The researchers hope their approach is a first step to a better grasp of the economic geography of the country. The map is clearly a work in progress, and some areas still don’t look right—the division of the New York City tri-state area into two megaregions, for example. And I’m not convinced the Bay Area-Sacramento megaregion where I live should extend all the way to Nevada. Does the map assign your home and workplace to a megaregion that makes sense to you?

Monday, December 5, 2016

Nikola Unveils its Hydrogen-Powered Semi-Truck

As reported by Engadget: It's not just passenger vehicles that are moving away from gasoline, big rigs are also saying goodbye to fossil fuels. In Salt Lake City today the hydrogen-powered Nikola One long haul truck was unveiled. According to the truck maker, the semi will be in production and ready to transport goods in 2020.  

The class 8 truck (the giant ones that transport goods) will have a range of 800 to 1,200 miles between refueling. If the company delivers on that range, the One -- if running at peak efficiency -- could get from San Francisco to Cheyenne, Wyoming on one tank of gas. And the fuel needed for that trip will be included in the 72-month leasing program that company is offering.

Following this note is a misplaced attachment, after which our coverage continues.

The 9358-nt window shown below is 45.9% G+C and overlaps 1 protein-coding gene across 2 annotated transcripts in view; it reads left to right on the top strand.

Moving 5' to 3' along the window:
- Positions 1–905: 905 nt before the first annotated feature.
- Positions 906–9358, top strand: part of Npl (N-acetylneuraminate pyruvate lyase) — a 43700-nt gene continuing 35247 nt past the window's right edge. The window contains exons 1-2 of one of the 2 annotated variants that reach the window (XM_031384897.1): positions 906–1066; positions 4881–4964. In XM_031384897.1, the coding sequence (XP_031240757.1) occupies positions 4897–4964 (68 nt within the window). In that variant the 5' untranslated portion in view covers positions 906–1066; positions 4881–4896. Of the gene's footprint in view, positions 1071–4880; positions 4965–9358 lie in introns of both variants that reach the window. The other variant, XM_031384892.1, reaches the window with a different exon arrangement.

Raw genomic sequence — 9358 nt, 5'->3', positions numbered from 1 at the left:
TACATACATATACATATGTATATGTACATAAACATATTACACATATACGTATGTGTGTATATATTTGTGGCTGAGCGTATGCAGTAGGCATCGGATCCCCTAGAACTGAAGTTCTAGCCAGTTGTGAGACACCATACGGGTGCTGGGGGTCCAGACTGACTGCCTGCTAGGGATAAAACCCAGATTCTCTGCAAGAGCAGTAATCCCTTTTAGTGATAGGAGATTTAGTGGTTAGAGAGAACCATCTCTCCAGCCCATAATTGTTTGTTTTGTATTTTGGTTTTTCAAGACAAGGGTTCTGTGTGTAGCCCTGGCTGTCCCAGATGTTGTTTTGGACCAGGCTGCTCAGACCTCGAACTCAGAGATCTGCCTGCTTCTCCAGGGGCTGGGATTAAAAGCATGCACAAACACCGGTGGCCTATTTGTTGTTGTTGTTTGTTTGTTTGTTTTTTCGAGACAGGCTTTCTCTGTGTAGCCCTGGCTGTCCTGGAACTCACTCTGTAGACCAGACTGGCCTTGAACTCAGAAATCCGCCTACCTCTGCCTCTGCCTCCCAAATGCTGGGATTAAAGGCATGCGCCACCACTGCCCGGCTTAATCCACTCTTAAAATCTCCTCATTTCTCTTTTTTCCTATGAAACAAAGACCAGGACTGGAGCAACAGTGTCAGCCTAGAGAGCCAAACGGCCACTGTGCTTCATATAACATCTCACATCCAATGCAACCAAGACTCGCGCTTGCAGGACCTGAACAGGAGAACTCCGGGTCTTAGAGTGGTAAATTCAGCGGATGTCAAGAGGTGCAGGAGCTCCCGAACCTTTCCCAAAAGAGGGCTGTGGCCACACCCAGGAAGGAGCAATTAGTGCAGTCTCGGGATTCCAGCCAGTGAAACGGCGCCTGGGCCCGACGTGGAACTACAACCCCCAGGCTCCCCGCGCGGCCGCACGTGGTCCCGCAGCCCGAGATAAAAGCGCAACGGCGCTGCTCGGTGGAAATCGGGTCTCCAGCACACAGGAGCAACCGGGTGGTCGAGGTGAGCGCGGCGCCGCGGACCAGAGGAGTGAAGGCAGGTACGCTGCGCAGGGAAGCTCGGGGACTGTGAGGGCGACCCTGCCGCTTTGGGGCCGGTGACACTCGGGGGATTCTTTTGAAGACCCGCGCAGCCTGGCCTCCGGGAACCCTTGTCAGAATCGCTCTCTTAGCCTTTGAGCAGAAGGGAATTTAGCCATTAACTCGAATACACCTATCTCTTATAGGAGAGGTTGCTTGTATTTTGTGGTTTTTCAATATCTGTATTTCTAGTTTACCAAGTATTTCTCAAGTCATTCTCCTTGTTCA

To solve the limited supply of hydrogen along the highways of the United States and Canada, Nikola also announced its plans to build stations to refuel its new trucks in both countries. The company will start breaking ground on the refueling stops in 2018 and they will open in 2019.

Without those hydrogen stations, it won't matter how impressive the range of Nikola One is if it can't be counted on to transport goods everywhere because it might run out of juice. Yet when it is on the road, the semi's tech will be making the most of its trip.

According to CEO Trevor Milton, the truck's navigation system will determine the most lucrative route between destinations. The dash will have a large display sort of like the one found in a Tesla.

Nikola is still determining where it'll actually build its new trucks and says it will figure that out sometime during the first half of 2017. Once those semis are built they will be sold, serviced and warrantied by trucking company Ryder's over 800 locations thanks to a agreement announced today.